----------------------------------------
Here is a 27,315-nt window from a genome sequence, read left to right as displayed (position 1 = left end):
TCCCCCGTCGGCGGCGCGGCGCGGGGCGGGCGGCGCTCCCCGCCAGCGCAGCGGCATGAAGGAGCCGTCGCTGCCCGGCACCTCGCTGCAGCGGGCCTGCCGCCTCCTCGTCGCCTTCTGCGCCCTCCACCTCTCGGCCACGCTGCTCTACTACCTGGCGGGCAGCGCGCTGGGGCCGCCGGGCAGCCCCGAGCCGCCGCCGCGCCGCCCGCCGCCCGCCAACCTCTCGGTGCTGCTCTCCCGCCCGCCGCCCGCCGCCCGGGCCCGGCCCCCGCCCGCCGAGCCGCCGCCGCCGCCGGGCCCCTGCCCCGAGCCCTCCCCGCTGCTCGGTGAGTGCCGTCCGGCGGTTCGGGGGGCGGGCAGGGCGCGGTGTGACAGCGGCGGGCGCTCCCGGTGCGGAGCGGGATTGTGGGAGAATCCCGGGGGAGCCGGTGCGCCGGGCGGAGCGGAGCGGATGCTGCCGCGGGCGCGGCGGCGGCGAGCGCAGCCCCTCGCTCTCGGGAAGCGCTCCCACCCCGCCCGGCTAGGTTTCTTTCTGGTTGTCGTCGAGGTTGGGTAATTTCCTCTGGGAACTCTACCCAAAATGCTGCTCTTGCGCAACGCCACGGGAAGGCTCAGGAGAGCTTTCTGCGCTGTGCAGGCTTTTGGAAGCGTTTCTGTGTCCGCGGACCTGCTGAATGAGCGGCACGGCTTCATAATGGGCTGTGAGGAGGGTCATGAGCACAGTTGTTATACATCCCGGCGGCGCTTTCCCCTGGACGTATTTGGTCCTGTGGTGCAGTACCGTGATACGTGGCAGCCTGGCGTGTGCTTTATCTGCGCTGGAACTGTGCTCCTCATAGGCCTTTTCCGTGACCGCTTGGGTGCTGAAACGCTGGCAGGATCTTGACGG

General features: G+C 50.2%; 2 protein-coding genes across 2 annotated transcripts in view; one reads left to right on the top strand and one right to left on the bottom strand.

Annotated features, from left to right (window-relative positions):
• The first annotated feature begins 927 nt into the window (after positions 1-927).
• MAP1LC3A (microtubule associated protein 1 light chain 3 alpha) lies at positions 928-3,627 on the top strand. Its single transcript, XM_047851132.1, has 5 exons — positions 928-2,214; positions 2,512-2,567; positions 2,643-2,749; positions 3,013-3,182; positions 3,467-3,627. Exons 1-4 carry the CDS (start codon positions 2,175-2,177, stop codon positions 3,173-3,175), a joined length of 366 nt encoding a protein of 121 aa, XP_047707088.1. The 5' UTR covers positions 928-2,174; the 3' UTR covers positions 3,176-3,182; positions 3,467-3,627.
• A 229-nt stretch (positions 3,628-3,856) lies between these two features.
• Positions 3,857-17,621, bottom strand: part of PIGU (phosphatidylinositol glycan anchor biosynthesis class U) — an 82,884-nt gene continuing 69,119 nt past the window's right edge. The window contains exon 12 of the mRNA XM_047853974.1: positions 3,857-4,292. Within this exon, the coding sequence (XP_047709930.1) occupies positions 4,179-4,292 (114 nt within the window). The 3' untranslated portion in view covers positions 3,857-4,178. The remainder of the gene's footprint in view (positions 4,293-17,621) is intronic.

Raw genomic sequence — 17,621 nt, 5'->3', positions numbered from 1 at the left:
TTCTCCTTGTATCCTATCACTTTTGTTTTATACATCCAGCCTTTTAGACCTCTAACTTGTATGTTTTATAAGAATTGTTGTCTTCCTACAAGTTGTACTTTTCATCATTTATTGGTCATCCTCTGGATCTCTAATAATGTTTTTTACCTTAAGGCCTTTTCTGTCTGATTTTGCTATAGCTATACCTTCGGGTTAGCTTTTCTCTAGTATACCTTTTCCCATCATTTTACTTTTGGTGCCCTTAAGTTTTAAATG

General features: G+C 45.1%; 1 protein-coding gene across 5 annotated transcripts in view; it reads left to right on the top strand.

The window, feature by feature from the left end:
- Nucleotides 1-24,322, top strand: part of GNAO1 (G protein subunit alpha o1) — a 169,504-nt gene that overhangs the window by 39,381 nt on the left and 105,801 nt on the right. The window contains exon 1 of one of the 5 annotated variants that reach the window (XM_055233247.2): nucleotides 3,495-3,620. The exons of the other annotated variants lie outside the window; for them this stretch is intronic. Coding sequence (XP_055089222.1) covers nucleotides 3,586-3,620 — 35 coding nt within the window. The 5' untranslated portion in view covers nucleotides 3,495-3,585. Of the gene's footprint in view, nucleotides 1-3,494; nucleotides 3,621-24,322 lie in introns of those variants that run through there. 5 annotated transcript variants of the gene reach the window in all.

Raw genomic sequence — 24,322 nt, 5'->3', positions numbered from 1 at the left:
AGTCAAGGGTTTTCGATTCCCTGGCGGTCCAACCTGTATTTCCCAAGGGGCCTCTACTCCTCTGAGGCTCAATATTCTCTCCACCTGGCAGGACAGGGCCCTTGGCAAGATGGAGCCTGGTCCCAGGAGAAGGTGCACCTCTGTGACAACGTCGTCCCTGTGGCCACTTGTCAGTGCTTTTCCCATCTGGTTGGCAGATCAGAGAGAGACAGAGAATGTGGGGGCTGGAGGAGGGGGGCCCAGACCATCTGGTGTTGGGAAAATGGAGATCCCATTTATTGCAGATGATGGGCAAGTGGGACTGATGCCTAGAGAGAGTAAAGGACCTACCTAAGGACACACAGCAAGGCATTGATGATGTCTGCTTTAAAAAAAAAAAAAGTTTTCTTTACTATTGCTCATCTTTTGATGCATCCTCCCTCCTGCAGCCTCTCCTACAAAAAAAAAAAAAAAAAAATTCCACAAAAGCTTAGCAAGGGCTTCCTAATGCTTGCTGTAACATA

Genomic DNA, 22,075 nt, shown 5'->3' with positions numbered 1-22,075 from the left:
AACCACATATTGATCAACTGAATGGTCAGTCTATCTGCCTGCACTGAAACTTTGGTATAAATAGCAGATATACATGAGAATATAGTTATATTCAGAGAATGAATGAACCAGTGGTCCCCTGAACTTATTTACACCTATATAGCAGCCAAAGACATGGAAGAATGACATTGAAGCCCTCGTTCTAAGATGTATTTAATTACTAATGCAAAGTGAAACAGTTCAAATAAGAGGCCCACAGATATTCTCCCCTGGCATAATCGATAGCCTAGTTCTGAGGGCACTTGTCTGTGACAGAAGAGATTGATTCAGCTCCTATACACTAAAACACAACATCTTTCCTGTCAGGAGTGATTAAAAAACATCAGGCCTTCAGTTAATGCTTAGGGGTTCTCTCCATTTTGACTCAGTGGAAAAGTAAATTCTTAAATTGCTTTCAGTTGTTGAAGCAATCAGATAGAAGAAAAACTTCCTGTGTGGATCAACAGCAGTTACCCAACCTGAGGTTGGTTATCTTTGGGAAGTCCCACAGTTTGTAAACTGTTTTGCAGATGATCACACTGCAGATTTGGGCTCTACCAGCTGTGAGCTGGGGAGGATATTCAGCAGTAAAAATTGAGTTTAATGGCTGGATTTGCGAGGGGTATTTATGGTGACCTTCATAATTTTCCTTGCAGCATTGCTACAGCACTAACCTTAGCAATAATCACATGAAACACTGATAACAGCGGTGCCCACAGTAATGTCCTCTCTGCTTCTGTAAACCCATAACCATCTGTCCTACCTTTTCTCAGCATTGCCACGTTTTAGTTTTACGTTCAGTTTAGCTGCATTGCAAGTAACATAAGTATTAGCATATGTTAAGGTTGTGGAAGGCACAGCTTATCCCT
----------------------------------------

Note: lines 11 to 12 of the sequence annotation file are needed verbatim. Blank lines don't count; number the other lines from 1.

General features: G+C 45.1%; 1 protein-coding gene across 5 annotated transcripts in view; it reads left to right on the top strand.

The window, feature by feature from the left end: